Interview: PODA Artists at Discovery Green

by Wendy Vogel

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      Aerosol Warfare: Carolyn Casey, ChristianAZUL, DECK, GONZO247, Gabriel Prusmack and SKEEZ181
      From the project The Colorist
      2011
      PODS® container, spray paint, latex, recycled aerosol paint cans and plywood
      Courtesy of the artists and P.O.D.A.

      Sponsored by the Houston Arts Alliance, the American Association of Museums, PODS Houston and Discovery Green, the Portable on Demand Art Project (P.O.D.A.) challenged eight local artists and art collectives in Houston to create artworks that would be housed within a PODS storage container in public spaces around Houston. The first leg of the PODS’ journey was at downtown park Discovery Green from May 19th to June 5th. The results were as varied as the artists’ practices.

      Aerosol Warfare created a graffiti art mural and materials for tagging, METALAB concocted a three-dimensional puzzle as playspace, Anthony Thompson Shumate turned his PODS container into an immersive shower of light, and the artists of BOX 13 ArtSpace dreamed up a fictional museum based around the Wunderkammer called “Box of Curiosities.” Lynne McCabe created an immersive video based on interviews with local Houstonians and housed it in a PODS container filled with boxes. Artists whose works extended outside the PODS included Gabriel Martinez’ bench sculptures crafted from a disassembled PODS container, The Joanna’s transformation of their PODS unit into an open stage for performances, and Jillian Conrad’s POD-as-diorama, where the interior was viewable only through small portals on the PODS exterior.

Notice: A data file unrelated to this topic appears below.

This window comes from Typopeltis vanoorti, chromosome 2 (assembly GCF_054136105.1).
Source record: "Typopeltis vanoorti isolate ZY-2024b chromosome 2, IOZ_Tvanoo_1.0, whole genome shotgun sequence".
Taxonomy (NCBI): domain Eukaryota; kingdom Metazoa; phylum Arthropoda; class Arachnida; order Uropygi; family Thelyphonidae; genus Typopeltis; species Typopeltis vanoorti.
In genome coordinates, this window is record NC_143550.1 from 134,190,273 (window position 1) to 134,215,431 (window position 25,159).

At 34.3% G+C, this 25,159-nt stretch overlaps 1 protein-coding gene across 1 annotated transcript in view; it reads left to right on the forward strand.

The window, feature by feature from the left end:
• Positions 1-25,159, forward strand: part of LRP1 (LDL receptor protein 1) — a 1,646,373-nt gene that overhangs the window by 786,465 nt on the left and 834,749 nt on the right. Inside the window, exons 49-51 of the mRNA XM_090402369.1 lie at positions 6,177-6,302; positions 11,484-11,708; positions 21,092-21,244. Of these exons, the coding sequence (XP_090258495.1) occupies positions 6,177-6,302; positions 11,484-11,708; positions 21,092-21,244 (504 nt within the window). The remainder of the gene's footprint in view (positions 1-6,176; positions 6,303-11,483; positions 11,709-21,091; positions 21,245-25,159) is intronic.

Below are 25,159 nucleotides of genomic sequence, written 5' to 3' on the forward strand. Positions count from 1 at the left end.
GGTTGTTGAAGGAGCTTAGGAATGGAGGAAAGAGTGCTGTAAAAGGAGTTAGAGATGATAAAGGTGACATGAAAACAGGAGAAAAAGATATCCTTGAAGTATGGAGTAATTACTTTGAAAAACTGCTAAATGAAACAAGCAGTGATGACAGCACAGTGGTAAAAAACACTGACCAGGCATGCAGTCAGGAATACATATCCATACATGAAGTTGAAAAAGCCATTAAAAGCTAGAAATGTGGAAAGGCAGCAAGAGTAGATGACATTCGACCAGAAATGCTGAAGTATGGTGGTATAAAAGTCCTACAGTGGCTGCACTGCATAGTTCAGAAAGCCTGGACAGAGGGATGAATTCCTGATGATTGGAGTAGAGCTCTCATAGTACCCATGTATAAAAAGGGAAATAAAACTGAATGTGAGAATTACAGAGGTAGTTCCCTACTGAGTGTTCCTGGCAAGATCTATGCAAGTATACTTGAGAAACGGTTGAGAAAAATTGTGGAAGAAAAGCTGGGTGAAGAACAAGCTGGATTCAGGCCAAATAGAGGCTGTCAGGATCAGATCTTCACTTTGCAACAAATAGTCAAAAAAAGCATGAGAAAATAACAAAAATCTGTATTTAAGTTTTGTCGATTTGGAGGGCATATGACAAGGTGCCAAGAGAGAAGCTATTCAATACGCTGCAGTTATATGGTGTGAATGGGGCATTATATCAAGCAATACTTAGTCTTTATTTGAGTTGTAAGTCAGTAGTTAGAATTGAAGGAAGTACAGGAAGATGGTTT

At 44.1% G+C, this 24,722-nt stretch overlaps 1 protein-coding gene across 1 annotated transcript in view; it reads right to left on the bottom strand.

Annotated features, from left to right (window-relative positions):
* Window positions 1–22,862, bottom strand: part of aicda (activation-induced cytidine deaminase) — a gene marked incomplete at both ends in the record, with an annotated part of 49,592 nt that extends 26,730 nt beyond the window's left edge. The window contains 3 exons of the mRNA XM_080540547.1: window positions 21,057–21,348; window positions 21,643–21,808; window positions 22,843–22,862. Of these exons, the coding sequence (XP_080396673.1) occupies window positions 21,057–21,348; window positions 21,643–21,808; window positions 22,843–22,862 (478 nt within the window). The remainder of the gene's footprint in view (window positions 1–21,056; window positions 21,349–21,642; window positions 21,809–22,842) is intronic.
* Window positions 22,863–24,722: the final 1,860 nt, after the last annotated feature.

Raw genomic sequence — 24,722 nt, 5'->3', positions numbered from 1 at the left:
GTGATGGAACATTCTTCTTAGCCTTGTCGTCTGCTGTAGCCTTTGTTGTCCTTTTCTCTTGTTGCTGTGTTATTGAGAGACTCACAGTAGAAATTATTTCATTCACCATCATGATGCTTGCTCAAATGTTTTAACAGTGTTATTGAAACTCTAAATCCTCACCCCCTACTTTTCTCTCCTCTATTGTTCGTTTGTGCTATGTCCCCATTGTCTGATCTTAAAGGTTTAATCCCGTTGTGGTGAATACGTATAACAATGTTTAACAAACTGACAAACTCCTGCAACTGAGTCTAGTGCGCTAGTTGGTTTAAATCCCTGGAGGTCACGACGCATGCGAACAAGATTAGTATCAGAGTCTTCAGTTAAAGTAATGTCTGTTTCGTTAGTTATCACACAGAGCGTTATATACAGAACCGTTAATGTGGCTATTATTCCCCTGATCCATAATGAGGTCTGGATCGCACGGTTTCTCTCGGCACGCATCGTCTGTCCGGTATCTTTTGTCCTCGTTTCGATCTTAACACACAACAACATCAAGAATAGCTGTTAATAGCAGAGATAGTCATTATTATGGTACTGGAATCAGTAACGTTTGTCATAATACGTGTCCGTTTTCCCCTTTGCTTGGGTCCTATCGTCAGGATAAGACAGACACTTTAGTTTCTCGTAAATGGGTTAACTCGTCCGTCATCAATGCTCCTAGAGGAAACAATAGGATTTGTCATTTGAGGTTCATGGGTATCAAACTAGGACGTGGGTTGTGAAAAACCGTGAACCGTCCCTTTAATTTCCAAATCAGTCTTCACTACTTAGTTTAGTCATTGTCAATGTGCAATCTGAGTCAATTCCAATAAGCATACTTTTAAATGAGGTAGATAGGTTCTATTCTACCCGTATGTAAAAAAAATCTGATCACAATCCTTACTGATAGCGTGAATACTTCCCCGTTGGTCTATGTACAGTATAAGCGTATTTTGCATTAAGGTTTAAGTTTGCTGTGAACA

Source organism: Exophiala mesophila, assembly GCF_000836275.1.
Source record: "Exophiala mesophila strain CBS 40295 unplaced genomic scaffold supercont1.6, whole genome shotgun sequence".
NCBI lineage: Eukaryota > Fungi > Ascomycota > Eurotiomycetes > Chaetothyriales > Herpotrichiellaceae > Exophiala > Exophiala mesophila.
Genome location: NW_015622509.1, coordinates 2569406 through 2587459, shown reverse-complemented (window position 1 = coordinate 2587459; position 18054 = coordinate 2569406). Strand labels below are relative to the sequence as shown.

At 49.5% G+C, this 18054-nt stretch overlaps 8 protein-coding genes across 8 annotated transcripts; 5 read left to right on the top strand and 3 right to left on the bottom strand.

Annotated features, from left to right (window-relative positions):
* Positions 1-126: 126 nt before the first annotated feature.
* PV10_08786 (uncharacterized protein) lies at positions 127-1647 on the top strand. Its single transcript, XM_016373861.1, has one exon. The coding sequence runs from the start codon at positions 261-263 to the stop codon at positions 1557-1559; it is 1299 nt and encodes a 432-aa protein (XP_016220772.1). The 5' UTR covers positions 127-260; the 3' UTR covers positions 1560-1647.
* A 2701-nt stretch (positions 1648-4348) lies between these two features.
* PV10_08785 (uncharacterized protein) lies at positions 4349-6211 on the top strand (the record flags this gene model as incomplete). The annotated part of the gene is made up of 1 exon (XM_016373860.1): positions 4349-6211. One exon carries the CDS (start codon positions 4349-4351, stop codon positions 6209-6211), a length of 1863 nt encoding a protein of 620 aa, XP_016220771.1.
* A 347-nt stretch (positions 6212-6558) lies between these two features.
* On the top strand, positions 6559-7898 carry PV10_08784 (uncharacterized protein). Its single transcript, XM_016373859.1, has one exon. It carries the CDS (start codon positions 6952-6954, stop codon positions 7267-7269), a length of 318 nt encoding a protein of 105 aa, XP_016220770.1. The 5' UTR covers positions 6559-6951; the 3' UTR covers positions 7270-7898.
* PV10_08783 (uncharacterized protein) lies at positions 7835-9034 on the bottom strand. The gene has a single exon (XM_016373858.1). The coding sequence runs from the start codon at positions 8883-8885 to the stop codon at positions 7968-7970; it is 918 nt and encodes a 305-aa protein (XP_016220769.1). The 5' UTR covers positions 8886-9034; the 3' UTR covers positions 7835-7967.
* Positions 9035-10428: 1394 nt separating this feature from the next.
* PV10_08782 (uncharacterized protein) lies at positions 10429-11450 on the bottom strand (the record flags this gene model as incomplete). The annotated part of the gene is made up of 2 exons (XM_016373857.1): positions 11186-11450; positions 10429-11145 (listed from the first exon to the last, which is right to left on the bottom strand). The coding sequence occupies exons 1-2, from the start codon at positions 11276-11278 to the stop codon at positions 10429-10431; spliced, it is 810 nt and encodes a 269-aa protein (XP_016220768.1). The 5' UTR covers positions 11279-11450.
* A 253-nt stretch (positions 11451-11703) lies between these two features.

Below is an email Q&A I conducted with the artists. If you missed the PODS at Discovery Green, keep your eyes peeled to Houston Arts Alliance’s website for details about their next location. The PODA projects will be on view until the end of 2011.

      …might be good […mbg]: PODS units are generic, provisional storage structures that are typically considered part of the domestic sphere. Reappropriating the PODS to serve as individual "galleries" or display spaces for artwork is an unusual idea for a public art project. Can you share what qualities of working with PODS drew you to the project? What did you find challenging about working with and in them?

      AEROSOL WARFARE [AW]: The idea of having a portable gallery space available to the public was a great motivation to jump on board with this project. As urban artists we thrive on any large-scale canvas we can use to bring our art to the public. The challenges included creating artwork that would give the PODA a sense of depth, shape and life beyond its flat surfaces. And working inside of the PODS during the day was like being in an art sweat lodge.

      BOX 13 (Elaine Bradford): I personally love the challenge of installation work in which you have to build something to fit within a certain space instead of just making objects that will hang on walls or sit on the floor. I love to create environments that viewers can experience on different levels, so the PODA project was perfect for all of these reasons. Since BOX 13 ArtSpace was working as a group, and we have 14 artists with different working styles, it was of course a challenge to get everyone organized and figure out who was doing what. Working in such a small space was an extra challenge, but a small group of BOX 13 members came up with the amazing concept of the Box of Curiosities. Creating a tiny museum inside the PODS container really enabled everyone to contribute in their own way.